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CHAMBERSBURG (Sept. 8, 2019) — Dr. Dion Betts has a goal this month. It’s Literacy Month, so he wants to read to every Chambersburg Area School District kindergarten child, all 750 of them.

The project coincides with National Literacy Month and the CASD Foundation’s campaign to raise enough money to provide every Elementary-aged student with a mini-library of books to keep at home before the end of the current school year.

Betts, CASD’s superintendent, started the reading campaign at Buchanan Elementary School Sept. 3. He brought along Clifford, the big red dog (of Television and Scholastic books fame) and Assistant Superintendent Cathy Dusman dressed as Emily Elizabeth from the book Clifford Goes to Kindergarten.

Literacy month
Dr. Dion Betts, Clifford the big red dog and Dr. Cathy Dusman (playing the part of Emily Elizabeth) delighted kindergarteners at Buchanan Elementary School last week. (FCFP photo)

Betts, Clifford and Dusman entertained 45 kindergarteners and their teachers, Joey Reinenan and Caitlin Ramsey, with the story of Clifford and Emily Elizabeth. At the end of the storytelling adventure, each chid was given a copy of the book, compliments of the Foundation and Scholastic Books.

As Betts and crew continue their tour of the district’s kindergarten classes this month, they give away more Clifford books. Letters to parents are sent home with the books, encouraging the adults to read to their children.

The event is part of the CASD Foundation’s plan to provide books children can take home and keep. Betts said sending books home is important in encouraging literacy.

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Yet many of Chambersburg’s youngest learners have few, if any, books in their homes, Foundation Executive Director Angela Lynch said.

Lynch is spearheading the foundation’s “Leaping for Literacy” fundraising drive to raise $100,000 this year for mini-home libraries for the district’s elementary students.

“Leaping for Literacy!”

Summer access to books is critical to academic success, Lynch said.

“Research shows that children can fall behind as much as 2-3 months in reading over that time,” she said.

Furthermore, differences in children’s summer learning experiences during their elementary school years can ultimately impact whether they earn a high school diploma, she said.

Reading just 4-6 books over the summer can prevent a decline in reading achievement scores from spring to fall. To fix the problem, the Foundation wants to provide take-home mini-libraries for every child kindergarten through 5th grader in the district.

It’s a lofty goal, Lynch said, but one she thinks is within reach, with the community’s support.

Betts will do his part for the campaign with a “Leap for Literacy” at Chambersburg’s Skydiving Center next spring.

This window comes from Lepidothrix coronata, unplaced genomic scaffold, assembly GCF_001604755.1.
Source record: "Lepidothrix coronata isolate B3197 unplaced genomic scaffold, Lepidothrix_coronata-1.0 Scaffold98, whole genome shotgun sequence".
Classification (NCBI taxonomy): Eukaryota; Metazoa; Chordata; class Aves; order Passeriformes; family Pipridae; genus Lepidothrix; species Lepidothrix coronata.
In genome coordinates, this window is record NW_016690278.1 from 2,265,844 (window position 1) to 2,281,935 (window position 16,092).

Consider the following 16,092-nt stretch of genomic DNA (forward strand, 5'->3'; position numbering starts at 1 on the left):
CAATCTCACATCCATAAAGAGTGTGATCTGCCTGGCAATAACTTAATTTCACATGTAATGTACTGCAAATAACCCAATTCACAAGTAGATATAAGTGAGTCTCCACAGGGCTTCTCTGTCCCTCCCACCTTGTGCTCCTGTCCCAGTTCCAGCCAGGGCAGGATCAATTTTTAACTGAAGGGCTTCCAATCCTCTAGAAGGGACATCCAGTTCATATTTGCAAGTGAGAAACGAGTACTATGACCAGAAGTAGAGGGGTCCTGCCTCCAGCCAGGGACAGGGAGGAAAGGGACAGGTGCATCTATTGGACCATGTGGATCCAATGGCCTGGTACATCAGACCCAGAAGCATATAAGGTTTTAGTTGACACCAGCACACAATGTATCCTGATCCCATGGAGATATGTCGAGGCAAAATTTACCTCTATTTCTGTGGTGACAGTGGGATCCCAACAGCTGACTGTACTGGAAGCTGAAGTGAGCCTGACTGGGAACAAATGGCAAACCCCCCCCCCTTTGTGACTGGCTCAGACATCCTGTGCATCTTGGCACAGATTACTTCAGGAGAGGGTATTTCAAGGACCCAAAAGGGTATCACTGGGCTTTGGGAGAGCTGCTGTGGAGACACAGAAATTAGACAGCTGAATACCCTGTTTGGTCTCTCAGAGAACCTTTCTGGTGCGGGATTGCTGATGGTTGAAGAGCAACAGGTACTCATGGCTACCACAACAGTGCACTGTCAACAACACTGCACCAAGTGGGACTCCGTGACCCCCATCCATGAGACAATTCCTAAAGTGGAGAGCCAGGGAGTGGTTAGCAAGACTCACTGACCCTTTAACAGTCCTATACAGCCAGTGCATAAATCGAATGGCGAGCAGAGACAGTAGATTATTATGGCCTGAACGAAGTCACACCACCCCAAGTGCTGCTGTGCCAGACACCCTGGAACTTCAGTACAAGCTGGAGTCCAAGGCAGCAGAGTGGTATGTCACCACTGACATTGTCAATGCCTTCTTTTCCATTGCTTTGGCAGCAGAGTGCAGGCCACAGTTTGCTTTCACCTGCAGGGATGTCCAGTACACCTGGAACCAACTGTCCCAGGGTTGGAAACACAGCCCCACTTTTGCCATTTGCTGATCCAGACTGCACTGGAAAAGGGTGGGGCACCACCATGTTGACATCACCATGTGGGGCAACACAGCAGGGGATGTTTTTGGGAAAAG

For more information about the campaign, contact Angela Lynch, Foundation Executive Director, at 717-709-4091 or

All gifts are tax-deductible as eligible by law. To give online, visit:

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  1. Vicky, you have a beautiful smile in your profile picture near the end of the post 🙂

    With that said, I love how Dr. Dion was able to put all of this together. Such a wonderful initiative!

    I wish we had something just like this for all the children who are struggling to learn how to read here in Sweden.

    Both of my children could read before they went to school.

    It was difficult, yet it’s certainly conceivable on the off chance that you invest the energy.

    In the first place, I read. A ton. I read my own books, I read to my youngsters and we go to the library and take the same number of books as we can convey each time. We tune in to books on tape in the vehicle too. Read things to them that are over their reading level.

    Next, we had loads of instructive toys that support reading, had letter tiles and attractive letters and I likewise posted cards with words on them everywhere throughout the house, marking everything (Stove, Frame, Bookcase, Chair, and so on.).

    Additionally, I utilized a book I found at “”. We just got to about exercise 65 or 70 and both of my young men were reading by at that point. We didn’t do an entire exercise each day… as it got more enthusiastically and my child was battling, I just did a half or 33% of an exercise a day.

    One of my children is currently 12 and is just presently grabbing books, as of not long ago he was glad to be read to and read comic books like the Far Side, Garfield, Baby Blues, . It required some investment. My other child is 14 despite everything I read to them two during the evening. About an hour each time, now and again more, if the cliffhanger is too energizing to even consider putting off until tomorrow.

    Additionally, when they do figure out how to read, even a bit, let them read ANYTHING. In the event that they like comic books, get them comic books. Try not to stress that they aren’t reading significant writing, the significant thing is to make them read… whatever it is, even magazines, on the ipad, and so on. In the long run, they will get different sorts of books.

    Keep in mind: reading is the way to progress!

    Good karma!


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